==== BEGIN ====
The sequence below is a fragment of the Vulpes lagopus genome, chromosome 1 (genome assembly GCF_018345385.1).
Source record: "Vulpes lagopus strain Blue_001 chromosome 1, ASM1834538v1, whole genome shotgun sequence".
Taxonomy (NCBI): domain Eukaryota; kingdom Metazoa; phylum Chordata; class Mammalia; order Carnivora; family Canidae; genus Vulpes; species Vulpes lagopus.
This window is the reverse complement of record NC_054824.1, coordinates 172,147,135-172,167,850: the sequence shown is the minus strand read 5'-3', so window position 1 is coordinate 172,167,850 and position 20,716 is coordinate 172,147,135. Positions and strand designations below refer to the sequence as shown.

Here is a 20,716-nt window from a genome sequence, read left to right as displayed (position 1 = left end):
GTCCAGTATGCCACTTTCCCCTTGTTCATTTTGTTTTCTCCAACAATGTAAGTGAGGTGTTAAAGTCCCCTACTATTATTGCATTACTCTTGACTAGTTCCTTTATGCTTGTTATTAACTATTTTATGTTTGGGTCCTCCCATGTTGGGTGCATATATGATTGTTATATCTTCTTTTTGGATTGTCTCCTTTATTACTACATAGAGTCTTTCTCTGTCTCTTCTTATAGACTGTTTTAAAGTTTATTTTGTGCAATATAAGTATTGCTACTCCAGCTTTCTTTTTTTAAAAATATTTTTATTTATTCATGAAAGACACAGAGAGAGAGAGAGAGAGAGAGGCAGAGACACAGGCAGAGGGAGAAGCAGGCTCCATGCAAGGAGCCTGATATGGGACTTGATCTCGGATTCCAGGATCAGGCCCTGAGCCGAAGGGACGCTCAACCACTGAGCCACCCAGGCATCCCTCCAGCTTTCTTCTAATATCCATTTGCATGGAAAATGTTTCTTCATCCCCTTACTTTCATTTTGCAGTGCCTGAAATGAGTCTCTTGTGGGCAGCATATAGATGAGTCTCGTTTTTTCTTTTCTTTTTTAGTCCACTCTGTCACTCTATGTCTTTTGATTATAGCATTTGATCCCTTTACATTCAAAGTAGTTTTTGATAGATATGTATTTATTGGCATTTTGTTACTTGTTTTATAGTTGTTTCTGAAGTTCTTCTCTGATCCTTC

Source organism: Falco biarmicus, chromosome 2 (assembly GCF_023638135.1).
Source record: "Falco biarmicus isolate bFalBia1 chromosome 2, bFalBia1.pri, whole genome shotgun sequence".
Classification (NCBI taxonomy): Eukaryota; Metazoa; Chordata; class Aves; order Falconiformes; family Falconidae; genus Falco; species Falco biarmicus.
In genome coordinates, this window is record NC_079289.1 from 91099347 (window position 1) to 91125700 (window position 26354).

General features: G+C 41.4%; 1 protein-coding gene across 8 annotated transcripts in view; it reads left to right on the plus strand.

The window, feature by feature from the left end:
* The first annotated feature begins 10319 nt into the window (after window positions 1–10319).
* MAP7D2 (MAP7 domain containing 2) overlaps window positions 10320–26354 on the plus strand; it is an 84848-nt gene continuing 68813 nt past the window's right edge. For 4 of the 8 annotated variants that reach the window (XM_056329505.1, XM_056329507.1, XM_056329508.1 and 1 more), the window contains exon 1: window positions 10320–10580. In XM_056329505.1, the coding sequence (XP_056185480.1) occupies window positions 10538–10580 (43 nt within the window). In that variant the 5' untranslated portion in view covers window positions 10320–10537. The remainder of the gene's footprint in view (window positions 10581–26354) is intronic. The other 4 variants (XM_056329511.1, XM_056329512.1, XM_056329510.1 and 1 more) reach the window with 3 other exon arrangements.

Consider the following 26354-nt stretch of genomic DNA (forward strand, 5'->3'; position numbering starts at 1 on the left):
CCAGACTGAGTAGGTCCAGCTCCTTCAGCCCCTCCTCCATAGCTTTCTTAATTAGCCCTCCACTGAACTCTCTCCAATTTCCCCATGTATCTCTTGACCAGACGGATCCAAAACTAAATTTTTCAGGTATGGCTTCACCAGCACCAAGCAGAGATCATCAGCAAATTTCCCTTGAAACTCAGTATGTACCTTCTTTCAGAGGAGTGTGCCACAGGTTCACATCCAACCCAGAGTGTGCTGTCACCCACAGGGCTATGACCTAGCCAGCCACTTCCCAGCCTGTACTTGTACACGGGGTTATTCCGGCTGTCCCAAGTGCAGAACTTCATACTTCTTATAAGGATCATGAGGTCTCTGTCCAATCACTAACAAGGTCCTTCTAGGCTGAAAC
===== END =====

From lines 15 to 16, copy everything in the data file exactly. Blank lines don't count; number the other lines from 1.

Consider the following 26354-nt stretch of genomic DNA (forward strand, 5'->3'; position numbering starts at 1 on the left):
CCAGACTGAGTAGGTCCAGCTCCTTCAGCCCCTCCTCCATAGCTTTCTTAATTAGCCCTCCACTGAACTCTCTCCAATTTCCCCATGTATCTCTTGACCAGACGGATCCAAAACTAAATTTTTCAGGTATGGCTTCACCAGCACCAAGCAGAGATCATCAGCAAATTTCCCTTGAAACTCAGTATGTACCTTCTTTCAGAGGAGTGTGCCACAGGTTCACATCCAACCCAGAGTGTGCTGTCACCCACAGGGCTATGACCTAGCCAGCCACTTCCCAGCCTGTACTTGTACACGGGGTTATTCCGGCTGTCCCAAGTGCAGAACTTCATACTTCTTATAAGGATCATGAGGTCTCTGTCCAATCACTAACAAGGTCCTTCTAGGCTGAAAC